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8. Subscribe to a dedicated Risk Service

When you consider the number of destinations that your personnel may travel to, and how quickly situations can change, keeping on top of all the information is a huge ask, particularly if you don’t have an in-house security team on hand to assist. A professional risk management company should be able to provide you with the help that you need. Look for an experienced supplier that specialises in providing relevant real-time information. They should be able to consolidate and analyse the most credible risk information for all global countries and major cities and be able to map this against your organisation’s own content such as your own foreign travel advice, in-country support contacts, in-country assets and the location of your people.

As a minimum, ensure that they can provide you with the following:

  • In-depth global risk intelligence analysis and reporting – delivering specific, relevant insight on political, economic, environmental, commercial, health, security and terrorism risks that could affect your people;
  • Individual travel risk assessments – evaluating and documenting key potential hazards in a particular area or country, including identifying the level of risk and suggesting steps to mitigate and control it;
  • Specific hotel and meeting venue risk assessments – gathering proximity, evacuation route and known incident reports in the vicinity of authorised hotels and venues.

Ideally, they should be able to provide this as part of a fully integrated travel risk management solution that will not only arm you with the required pre-trip information but also continue to alert you and your travellers in real-time to any potential threats and prescribe what action to take.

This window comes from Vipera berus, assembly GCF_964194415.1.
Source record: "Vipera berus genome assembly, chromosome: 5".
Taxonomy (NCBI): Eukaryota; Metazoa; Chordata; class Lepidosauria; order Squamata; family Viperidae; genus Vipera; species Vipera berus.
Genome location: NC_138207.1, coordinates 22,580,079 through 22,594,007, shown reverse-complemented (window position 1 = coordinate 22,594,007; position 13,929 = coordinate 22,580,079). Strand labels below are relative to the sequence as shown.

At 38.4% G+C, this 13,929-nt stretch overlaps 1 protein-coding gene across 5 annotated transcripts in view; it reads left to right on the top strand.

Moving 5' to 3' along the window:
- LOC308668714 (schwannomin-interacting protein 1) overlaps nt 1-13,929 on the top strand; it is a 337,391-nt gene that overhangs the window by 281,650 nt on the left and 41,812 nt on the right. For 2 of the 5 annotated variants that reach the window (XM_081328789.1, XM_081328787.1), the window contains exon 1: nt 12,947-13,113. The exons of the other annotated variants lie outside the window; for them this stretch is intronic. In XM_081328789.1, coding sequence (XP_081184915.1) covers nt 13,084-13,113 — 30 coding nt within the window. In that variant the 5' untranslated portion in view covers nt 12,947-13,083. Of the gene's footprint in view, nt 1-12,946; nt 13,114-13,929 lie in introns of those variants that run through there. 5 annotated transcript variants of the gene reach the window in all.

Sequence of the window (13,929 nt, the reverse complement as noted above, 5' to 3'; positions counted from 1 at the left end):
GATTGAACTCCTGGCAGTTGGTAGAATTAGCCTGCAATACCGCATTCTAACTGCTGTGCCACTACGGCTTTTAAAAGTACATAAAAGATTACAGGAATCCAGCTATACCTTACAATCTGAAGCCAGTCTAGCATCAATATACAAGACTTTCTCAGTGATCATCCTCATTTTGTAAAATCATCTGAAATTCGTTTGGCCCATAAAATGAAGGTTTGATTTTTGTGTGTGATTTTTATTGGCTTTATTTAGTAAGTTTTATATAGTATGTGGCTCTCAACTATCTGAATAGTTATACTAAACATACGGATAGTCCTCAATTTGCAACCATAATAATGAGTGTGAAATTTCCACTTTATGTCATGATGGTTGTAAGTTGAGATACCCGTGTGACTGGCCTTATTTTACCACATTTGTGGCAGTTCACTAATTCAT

Providing the necessary duty of care for your travelling employees is a fundamental requirement. Travel decisions should only be made once you fully understand the risks you could be exposing your travellers to; have properly assessed those risks and are happy that the appropriate risk treatment measures are in place. Destination security vetting should therefore form a central part of any pre-trip preparations

There’s obviously a lot for organisations to think about and to mitigate but that’s where travel risk management experts such as Anvil can help. We can steer organisations through all these critical stages and can automate many of the processes to ensure that even organisations without internal resources can confidently and effectively navigate a safe return to travel.

Setting the standard for travel risk management

There’s also a new standard which provides a great framework for organisations to follow. ISO 31030 Travel Risk Management offers guidance on how to manage the risks to organisations and their travellers. The standard sets out a structured approach to the development, implementation, evaluation and review of travel risk management policies and programs, and the assessment and treatment of travel risks. ISO 31030 establishes clear guidelines for assessing risks related to travel, and how to manage and benchmark those risks. It removes the guesswork and provides clarity in an area that’s never been more critical.

If you have a travel risk management program in place, you can benchmark it against ISO 31030 here - 

Complete the ISO 31030 Scorecard

For further information on setting up or reviewing your travel risk management program, or to learn more about the ISO 31030 standard, speak to one of our experienced team directly on +44(0)20 7938 4221 (UK) or +1 (813) 514-6276 (US) or email enquiries@anvilgroup.com.